A plaque remaining from the Big Apple Night Club at West 135th Street and Seventh Avenue in Harlem.

Above, a 1934 plaque from the Big Apple Night Club at West 135th Street and Seventh Avenue in Harlem. Discarded as trash in 2006.

Recent entries:
“What prize did the meteorologist win for coming in last?"/"A precipitation trophy.” (8/21)
Soviet Poverty Lie Center (Southern Poverty Law Center or SPLC nickname) (8/21)
“I recently bought 51% of a vampire hunting company. I’m now the main stake holder” (8/21)
“Why is Spain so good at soccer?"/"Because no one expects the Spanish in position.” (8/21)
The TW in Twitter stands for Time Wasted” (8/21)
More new entries...

A  B  C  D  E  F  G  H  I  J  K  L  M  N  O  P  Q  R  S  T  U  V  W  X  Y  Z


Entry from February 16, 2010
“The bull walks up the stairs and the bear jumps out the window”

"The bull walks up the stairs and thee bear jumps out the window” means that a market drops ("bear") faster than it rises ("bull"). The saying has been cited in print since at least 2000.

A similar saying is: “Up a staircase, down an elevator.”


Google Books
Rich Dad’s Guide to Investing:
What the rich invest in that the poor and middle class do not!

By Robert T Kiyosaki and Sharon L Lechter
New York, NY: Warner Books
2000
Pg. 197:
As rich dad often said about technical investors, “The bull comes up by the stairs and the bear goes out the window.” A bull market will rise slowly. but when it crashes. the market is like a bear going out the window.

Google Books
DIY Portfolio Management
By Lyle Wilkinson
Wailuku, HI: Select Publishing
2003
Pg. 165: 
Remember the Wall Street wisdom: “Bulls climb the stairs, bears jump out the window.”

Google Books
Advanced Hypnotherapy for Professionals
By Steve G. Jones, M.Ed.
Lulu Publishing
2007
Pg. 66:
Bulls go up the stairs and bears go out the window (a metaphor explaining that stock prices rise slowly and drop quickly).

Airline Pilot Central Forums
FreightDawgyDog
02-26-2007, 12:36 PM
“Making SWA $$$ again? Like you said, it might take a few years. Remember the phrase: “The bull walks up the stairs, but the bear jumps out the window.” With nearly $40k cut for everyone, I bet the bull will take it’s ol’ sweet time to climb to the tenth floor…

Optionetics Discussion Boards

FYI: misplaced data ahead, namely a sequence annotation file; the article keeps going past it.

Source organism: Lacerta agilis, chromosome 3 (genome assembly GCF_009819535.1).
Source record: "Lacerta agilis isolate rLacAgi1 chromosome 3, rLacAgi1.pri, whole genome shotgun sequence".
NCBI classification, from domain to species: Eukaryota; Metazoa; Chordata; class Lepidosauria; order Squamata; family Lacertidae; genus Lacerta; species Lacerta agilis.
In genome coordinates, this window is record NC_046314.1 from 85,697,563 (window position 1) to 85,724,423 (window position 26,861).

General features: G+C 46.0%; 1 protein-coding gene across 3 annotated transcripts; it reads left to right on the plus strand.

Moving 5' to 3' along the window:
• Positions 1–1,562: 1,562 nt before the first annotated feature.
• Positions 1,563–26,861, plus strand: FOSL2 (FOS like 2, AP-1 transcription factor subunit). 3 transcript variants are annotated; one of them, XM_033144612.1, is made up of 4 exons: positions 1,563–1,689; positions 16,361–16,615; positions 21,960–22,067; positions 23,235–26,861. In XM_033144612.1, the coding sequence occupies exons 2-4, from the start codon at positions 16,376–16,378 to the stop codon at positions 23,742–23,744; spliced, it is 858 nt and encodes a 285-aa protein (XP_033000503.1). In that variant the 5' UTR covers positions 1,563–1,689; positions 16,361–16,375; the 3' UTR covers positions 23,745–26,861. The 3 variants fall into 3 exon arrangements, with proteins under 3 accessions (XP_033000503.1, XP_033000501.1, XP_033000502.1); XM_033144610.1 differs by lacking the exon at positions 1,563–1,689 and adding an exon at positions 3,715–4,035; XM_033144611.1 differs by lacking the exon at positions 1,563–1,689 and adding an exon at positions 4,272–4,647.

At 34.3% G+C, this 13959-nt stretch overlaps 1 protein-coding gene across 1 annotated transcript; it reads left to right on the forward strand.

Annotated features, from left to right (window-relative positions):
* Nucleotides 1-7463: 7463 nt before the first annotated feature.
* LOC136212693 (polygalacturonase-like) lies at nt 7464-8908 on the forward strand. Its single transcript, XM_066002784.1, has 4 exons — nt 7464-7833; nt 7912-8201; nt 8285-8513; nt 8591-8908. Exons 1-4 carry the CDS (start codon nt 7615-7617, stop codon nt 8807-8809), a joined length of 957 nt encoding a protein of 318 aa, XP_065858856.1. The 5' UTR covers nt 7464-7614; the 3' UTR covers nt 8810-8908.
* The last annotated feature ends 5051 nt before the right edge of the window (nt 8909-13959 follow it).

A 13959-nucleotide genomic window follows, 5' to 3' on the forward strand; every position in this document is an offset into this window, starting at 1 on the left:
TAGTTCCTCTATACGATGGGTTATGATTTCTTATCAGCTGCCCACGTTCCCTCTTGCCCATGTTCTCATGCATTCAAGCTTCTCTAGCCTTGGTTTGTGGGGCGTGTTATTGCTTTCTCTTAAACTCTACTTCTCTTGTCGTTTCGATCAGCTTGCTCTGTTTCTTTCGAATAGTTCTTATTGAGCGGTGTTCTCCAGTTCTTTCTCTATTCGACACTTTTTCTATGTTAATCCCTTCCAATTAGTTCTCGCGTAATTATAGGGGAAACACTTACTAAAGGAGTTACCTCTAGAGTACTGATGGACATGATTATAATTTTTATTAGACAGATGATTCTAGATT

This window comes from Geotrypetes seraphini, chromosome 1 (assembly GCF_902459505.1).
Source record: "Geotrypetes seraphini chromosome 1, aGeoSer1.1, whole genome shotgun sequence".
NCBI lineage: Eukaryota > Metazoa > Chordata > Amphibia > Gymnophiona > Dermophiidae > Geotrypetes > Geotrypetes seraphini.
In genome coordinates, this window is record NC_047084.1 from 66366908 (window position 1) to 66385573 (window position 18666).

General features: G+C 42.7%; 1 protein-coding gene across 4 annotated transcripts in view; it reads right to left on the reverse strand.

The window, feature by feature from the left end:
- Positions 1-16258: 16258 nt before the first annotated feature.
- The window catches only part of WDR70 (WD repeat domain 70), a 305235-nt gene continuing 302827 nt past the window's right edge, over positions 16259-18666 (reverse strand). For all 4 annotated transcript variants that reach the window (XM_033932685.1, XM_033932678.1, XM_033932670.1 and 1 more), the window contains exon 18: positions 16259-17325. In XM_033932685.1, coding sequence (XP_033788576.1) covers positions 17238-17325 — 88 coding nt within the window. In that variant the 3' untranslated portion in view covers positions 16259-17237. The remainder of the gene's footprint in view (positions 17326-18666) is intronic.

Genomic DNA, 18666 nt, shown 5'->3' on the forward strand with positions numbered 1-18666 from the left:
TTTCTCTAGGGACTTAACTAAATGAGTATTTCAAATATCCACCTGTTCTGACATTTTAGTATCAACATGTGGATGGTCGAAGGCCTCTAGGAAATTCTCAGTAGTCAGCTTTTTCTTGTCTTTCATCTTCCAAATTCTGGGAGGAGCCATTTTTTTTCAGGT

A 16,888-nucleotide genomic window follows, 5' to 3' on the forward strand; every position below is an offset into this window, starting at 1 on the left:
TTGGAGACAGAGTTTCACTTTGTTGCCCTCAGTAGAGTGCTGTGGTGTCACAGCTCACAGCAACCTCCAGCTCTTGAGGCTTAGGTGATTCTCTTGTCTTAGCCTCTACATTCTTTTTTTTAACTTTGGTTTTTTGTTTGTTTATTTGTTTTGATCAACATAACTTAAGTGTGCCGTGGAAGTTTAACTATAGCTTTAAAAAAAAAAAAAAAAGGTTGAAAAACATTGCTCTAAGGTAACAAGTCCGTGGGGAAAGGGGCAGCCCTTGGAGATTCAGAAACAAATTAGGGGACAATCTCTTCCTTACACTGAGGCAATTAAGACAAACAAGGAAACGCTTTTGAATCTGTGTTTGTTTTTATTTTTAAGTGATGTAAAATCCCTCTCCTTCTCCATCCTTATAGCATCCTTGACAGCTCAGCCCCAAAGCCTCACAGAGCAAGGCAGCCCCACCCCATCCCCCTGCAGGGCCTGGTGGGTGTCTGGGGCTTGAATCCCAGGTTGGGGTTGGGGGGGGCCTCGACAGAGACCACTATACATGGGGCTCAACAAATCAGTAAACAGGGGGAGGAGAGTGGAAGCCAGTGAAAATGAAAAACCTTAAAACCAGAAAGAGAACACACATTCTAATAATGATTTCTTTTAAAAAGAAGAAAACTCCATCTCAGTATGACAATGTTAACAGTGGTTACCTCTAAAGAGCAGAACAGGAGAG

Wink (13 posts) wrote on 9/28/07 7:52 PM
(...)
I prefer Bear Call Spreads (at least 1 standard deviation OTM) because “bulls walk up the stairs, bears jump out the window.”

Google Books
Getting Started in Candlestick Charting
By Tina Logan
Hoboken, NJ: John Wiley & Sons
2008
Pg. 215:
I once heard it said that “the bull walks up the stairway but the bear jumps out the window.” This is a clever way of saying that prices tend to fall faster than they rise.

Weekly Technical Commentary
Wednesday, September 24, 2008
TODAY’S BREAKOUTS & BREAKDOWNS
(...)
Ever hear that phrase “Bulls walk up the stairs but bears jump out the window”? Six years worth of gains gone in within one year. Please, don’t try to find the bottom unless it’s making higher lows.

ShareChat
contango
Thu, 09 October 2008 11:35
The bull walks up the stairs and the bear jumps out the window.

A. J. Brown’s Option Profits Success System Review
7 Devastating Mistakes Most Option Traders Make
October 4th, 2009
(...)
Believe it or not, you can often make twice the ROI on short trades than long trades. As I’m fond of saying, the bull walks up the stairs, the bear jumps out the window, which is just another way of saying that the market drops faster than it rises.

The Traders’ Club
Tuesday, February 9, 2010
INCREDIBLE PRICE ACTION IN COPPER
Traders take note: Copper just “jumped out the window.”

There’s a classic Wall Street saying that goes, “The bull walks up the stairs and the bear jumps out the window.” Bull markets tend to march higher and higher as money required to boost prices steadily flows in. When at last there are no new buyers, investors can see months and years of gains erased by a fast decline… We’re seeing this phenomenon at work in the vital commodity we call Dr. Copper.

Posted by Barry Popik
New York CityBanking/Finance/Insurance • (0) Comments • Tuesday, February 16, 2010 • Permalink